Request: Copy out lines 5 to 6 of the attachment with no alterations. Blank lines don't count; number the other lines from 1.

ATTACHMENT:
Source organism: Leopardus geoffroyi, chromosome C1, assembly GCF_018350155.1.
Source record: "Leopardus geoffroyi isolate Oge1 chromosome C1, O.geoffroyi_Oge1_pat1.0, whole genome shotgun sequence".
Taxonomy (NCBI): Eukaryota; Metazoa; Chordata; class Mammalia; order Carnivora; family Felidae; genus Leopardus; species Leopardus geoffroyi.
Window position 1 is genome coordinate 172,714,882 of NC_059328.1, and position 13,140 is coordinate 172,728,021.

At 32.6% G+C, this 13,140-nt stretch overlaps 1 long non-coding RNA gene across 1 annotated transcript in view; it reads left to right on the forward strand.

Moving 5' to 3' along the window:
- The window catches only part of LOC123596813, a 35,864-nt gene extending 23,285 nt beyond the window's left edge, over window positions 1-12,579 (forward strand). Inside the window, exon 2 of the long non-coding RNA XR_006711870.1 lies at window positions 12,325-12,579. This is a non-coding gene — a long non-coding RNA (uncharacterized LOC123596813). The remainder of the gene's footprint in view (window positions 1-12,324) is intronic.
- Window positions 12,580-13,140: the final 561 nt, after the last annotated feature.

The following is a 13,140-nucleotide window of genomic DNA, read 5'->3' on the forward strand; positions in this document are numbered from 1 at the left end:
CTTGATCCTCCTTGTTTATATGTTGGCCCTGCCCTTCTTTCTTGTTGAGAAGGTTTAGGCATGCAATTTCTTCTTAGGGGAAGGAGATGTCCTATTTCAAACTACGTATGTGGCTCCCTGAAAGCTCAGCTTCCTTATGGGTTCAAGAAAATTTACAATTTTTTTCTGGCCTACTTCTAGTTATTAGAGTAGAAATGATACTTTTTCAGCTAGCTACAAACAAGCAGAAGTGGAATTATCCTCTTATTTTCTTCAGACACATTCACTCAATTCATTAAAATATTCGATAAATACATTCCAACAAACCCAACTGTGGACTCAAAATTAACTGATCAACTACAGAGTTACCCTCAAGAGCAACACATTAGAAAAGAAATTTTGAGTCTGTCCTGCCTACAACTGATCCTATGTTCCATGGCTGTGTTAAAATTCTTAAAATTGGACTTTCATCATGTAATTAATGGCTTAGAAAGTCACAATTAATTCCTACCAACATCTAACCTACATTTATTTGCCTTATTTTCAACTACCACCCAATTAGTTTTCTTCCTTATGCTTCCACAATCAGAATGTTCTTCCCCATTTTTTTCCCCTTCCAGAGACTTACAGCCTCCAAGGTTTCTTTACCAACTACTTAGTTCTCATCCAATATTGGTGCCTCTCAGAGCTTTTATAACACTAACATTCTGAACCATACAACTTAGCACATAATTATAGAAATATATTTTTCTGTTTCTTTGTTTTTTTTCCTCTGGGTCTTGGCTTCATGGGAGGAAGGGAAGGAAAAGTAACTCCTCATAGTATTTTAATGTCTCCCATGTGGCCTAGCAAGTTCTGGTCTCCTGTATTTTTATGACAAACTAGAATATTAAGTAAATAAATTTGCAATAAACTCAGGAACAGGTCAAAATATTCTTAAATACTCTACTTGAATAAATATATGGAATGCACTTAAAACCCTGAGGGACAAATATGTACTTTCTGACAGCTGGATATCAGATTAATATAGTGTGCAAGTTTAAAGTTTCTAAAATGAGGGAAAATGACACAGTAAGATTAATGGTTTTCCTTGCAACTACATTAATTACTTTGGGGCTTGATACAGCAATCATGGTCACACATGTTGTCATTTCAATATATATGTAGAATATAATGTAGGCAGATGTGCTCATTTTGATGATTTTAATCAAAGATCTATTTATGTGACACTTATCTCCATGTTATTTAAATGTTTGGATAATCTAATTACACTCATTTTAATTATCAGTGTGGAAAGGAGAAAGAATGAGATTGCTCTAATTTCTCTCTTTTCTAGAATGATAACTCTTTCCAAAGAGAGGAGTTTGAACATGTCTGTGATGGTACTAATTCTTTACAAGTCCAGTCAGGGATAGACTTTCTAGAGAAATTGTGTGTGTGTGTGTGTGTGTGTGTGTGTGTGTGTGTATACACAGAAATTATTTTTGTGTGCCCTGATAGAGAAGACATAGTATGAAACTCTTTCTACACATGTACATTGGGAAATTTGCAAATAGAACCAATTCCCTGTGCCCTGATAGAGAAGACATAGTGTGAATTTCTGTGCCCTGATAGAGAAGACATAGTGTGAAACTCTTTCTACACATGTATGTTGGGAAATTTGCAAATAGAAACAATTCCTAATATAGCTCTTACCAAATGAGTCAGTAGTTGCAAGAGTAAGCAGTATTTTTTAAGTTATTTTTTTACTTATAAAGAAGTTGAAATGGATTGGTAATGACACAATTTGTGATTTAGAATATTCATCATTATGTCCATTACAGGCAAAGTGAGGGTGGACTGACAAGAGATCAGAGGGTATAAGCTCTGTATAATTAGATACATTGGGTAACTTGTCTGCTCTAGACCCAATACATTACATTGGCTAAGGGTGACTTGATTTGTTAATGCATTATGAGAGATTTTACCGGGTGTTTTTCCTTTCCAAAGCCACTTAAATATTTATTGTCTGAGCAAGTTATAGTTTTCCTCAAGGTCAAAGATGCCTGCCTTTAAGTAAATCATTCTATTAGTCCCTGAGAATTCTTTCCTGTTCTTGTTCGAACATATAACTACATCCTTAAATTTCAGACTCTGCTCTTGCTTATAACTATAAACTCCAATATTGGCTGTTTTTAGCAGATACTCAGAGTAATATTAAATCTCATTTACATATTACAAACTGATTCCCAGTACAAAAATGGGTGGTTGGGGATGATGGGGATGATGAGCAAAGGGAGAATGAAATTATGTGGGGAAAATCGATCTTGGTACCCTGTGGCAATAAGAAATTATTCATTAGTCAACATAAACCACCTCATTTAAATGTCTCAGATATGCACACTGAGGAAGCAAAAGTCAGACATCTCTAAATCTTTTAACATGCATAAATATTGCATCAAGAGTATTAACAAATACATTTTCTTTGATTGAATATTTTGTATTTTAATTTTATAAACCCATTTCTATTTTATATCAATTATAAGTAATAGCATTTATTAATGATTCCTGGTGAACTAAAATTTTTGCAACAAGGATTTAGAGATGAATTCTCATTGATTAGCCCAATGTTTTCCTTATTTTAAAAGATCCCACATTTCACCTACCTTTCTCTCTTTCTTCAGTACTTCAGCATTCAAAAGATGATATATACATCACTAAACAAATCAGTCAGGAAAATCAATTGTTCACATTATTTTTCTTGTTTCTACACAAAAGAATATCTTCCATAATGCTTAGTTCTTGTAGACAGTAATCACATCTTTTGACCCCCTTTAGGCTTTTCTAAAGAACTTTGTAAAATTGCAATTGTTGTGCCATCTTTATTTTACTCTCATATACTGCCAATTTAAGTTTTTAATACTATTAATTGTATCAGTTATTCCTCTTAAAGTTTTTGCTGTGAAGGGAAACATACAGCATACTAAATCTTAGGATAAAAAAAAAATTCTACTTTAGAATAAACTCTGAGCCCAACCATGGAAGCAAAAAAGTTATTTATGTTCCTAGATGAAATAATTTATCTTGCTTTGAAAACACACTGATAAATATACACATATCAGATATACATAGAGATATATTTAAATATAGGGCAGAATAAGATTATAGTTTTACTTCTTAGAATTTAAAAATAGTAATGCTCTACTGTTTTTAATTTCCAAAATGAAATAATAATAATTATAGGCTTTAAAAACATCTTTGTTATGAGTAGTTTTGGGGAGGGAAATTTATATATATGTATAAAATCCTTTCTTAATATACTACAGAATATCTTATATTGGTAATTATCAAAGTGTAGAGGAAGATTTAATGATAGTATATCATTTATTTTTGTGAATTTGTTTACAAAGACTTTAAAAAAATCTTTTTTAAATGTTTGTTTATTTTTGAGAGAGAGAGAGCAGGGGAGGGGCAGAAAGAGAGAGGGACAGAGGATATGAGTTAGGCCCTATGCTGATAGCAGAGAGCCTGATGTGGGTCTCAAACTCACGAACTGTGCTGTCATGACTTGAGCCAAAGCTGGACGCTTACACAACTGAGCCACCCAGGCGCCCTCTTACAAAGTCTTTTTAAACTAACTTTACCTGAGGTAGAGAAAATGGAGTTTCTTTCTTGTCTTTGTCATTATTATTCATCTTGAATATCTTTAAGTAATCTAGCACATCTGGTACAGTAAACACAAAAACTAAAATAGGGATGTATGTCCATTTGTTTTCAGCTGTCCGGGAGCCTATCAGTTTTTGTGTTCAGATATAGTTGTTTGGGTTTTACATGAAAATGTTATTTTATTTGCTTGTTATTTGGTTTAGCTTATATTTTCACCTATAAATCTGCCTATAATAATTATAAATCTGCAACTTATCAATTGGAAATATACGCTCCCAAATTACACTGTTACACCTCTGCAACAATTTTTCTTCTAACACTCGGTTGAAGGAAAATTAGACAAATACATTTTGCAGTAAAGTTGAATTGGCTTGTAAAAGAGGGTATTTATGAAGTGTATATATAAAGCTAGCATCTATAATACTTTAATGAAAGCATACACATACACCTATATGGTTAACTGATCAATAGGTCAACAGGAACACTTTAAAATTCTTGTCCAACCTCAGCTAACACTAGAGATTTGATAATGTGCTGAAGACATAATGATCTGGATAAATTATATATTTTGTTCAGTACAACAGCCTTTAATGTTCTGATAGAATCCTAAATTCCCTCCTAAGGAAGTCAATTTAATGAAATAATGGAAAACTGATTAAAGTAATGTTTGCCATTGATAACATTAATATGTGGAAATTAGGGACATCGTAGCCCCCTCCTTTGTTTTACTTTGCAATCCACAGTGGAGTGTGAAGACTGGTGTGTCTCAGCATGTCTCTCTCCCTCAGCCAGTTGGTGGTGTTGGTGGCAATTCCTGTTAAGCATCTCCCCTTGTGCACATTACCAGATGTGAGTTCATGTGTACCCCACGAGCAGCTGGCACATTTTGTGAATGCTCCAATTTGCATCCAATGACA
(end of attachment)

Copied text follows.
At 32.6% G+C, this 13,140-nt stretch overlaps 1 long non-coding RNA gene across 1 annotated transcript in view; it reads left to right on the forward strand.

Moving 5' to 3' along the window: